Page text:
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Cuban immigration to the U.S. began in an era of peaceful coexistence between the two nations. In the latter part of the 19th century, workers moved freely between Florida and the island, and the trade in sugar, coffee, and tobacco was lucrative. Cigar companies soon began relocating from Cuba to avoid tariffs and trade regulations, and Cubans came by the thousands to work in the factories. Soon the towns of Key West and Ybor City were the capitals of a tobacco-scented empire, and also became the centers of new Cuban enclaves. Even as these communities grew, Cuban workers continued to shuttle across the Straits of Florida as work allowed. At the beginning of the 20th century, between 50,000 and 100,000 Cubans moved between Havana, Tampa, and Key West every year.
At the same time, some Cubans fled political persecution, including José Martí, the father of Cuban independence, who worked as a writer in New York City while organizing his liberation forces. After the Spanish-American War and through the early 20th century, the U.S. maintained a high level of interest in Cuban affairs, and U.S. businesses increased their investments in Cuban enterprises. Meanwhile, as the Cuban government adopted increasingly repressive policies, opposition leaders continued to seek refuge in the U.S. In the 1950s, the harsh regime of Fulgencio Batista brought political resistance to a boiling point, and the number of refugees swelled.
When Fidel Castro led his revolutionary army into Havana in January of 1959, he ushered in a new era in Cuban life. He also launched a new era of mass emigration from his country to the United States. In the decades that followed, more than one million Cubans would make their way to the U.S., and thousands more would try and fail. Once the new Cuban government allied itself with the Soviet Union, the U.S. and Cuba became open enemies, and prospective emigrants were at the mercy of international politics. Through the years, as relations between the countries improved or deteriorated, the door of emigration would be opened and closed again and again. As a result, Cubans arrived in the U.S. in several distinct phases, each of which had a distinctly different reception.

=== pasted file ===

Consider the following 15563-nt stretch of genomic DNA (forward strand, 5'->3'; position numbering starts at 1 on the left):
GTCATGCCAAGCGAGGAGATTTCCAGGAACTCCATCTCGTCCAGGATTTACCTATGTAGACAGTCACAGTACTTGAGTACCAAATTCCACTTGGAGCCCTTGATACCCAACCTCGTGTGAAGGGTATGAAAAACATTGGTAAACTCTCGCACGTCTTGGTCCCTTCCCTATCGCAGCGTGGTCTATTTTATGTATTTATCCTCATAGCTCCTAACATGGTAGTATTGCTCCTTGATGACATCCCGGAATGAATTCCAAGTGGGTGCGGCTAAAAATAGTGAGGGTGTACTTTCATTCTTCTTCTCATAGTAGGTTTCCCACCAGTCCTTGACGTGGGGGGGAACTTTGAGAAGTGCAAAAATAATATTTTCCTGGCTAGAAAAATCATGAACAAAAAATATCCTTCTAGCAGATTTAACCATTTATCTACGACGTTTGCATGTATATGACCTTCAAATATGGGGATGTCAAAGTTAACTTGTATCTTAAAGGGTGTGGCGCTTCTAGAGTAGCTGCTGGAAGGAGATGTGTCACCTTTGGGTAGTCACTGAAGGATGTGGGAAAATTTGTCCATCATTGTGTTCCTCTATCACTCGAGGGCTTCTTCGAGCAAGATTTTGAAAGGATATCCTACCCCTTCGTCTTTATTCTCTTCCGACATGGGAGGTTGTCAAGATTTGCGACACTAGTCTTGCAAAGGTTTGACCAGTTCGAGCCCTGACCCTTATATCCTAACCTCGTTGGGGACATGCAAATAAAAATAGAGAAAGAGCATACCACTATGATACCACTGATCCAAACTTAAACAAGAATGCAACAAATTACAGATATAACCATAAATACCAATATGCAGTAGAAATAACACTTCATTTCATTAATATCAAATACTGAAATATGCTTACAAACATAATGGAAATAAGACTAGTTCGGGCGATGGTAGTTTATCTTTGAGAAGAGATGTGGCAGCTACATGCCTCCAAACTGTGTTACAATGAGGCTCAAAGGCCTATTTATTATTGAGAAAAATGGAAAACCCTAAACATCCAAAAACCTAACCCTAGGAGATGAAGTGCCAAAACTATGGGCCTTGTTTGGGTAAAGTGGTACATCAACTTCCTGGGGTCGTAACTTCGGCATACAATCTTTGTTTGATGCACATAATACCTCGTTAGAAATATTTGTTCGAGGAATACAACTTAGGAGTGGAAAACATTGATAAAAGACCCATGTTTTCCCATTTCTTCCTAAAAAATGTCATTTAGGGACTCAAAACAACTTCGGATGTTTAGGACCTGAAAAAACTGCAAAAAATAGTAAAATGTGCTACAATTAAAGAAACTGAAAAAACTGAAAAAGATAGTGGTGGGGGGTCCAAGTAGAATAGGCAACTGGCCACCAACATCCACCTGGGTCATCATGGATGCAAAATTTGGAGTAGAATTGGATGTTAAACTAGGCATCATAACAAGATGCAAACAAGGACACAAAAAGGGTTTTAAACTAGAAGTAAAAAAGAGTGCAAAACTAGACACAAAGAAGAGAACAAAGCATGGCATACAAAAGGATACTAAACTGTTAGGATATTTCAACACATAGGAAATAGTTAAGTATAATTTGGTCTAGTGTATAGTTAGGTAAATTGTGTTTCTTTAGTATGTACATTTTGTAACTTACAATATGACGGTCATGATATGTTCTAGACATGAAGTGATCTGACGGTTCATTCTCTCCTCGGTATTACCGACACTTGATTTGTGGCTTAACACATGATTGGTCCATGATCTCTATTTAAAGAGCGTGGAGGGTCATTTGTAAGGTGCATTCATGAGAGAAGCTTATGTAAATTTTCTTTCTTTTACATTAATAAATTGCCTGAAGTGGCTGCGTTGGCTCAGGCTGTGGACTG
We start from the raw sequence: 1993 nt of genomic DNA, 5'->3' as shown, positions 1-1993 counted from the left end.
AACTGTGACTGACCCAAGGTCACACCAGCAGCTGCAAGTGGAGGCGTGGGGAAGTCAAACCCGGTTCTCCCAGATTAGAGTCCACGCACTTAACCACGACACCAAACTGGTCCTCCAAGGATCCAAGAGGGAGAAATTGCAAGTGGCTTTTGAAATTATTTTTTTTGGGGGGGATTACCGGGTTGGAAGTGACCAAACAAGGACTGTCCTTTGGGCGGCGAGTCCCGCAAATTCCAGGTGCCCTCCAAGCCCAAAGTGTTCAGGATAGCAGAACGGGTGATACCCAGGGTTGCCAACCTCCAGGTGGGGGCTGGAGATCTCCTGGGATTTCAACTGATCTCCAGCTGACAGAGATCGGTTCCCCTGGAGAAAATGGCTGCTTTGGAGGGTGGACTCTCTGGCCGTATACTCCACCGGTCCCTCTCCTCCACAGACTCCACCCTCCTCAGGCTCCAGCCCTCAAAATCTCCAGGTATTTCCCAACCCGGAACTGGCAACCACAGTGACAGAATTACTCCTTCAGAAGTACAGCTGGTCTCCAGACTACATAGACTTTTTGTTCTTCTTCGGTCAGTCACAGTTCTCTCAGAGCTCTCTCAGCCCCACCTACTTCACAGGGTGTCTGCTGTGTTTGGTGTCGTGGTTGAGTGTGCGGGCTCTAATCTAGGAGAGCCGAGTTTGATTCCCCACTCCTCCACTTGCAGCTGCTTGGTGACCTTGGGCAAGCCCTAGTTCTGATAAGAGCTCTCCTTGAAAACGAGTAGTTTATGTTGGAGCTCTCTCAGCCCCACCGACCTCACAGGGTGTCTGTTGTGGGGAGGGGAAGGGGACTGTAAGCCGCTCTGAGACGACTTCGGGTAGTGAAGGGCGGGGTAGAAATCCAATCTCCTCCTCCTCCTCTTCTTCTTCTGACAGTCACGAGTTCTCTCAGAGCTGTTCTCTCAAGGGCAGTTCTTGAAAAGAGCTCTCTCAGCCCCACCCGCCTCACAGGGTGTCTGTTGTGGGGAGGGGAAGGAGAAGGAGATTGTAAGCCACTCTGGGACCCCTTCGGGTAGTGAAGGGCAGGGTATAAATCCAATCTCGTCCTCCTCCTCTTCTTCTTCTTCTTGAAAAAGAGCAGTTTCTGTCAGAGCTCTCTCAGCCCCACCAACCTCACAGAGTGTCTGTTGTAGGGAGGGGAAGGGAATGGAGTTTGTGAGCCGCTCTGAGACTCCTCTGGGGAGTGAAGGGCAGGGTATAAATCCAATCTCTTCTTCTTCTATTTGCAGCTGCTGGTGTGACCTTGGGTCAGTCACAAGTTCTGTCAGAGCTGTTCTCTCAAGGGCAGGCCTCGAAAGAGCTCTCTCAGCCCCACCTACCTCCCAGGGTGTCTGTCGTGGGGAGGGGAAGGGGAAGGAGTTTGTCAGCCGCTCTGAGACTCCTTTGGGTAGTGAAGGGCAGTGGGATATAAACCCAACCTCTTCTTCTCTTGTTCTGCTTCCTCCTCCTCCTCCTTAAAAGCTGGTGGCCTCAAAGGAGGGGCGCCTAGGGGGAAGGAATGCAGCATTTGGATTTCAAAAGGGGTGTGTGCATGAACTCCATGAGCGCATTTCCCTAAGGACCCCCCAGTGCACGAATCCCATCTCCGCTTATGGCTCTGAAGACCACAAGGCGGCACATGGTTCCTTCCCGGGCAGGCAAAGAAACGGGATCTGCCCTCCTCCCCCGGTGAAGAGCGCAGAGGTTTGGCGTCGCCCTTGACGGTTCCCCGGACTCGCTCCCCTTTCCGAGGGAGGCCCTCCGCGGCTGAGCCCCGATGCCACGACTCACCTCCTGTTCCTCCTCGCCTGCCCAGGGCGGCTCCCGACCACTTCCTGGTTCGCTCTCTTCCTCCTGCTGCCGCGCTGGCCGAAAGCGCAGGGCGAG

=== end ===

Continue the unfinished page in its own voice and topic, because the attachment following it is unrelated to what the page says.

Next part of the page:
The first Cubans to flee were the wealthiest—affluent professionals and members of the Batista regime who feared reprisals from the new government. More than 200,000 of these “golden exiles” had left Cuba for the U.S. by 1962, when air flights between the two countries were suspended. Between 1965 and 1973, a few flights resumed from Varadero beach in Cuba, and 300,000 more Cubans, who became known as Varaderos, seized the opportunity to emigrate. Many of the Cubans of these first waves felt that it was only a matter of time before the new government was overthrown, and planned to wait in the U.S. for their opportunity to return.
The immigrants of these first two phases were welcomed in the U.S. with open arms. It was the peak of the Cold War, and immigrants from Cuba were viewed by many in the U.S. as refugees from a dictatorial regime. The U.S. government opened a Cuban Refugee Center in Miami, and offered medical and financial aid to new arrivals. In 1966 Congress passed the Cuban American Adjustment Act, which allowed any Cuban who had lived in the U.S. for a year to become a permanent resident—a privilege that has never been offered to any other immigrant group.
The next major group of immigrants received a very different welcome. In 1980, under international pressure, the Cuban government opened the port city of Mariel to any Cuban who wanted to leave for the United States. The Cuban American community mobilized to help, and within days, a massive flotilla of private yachts, merchant ships, and fishing boats arrived in Mariel to bring Cubans to Florida. In the six months the port remained open, more than 125,000 Cubans were delivered to the U.S. These immigrants, known as the Marielitos, were much less affluent than previous generations had been, however, and a few thousand had been incarcerated while in Cuba. As a result, many Marielitos were stigmatized in the U.S. as undesirable elements, and thousands were confined in temporary shelters and federal prisons—some for years.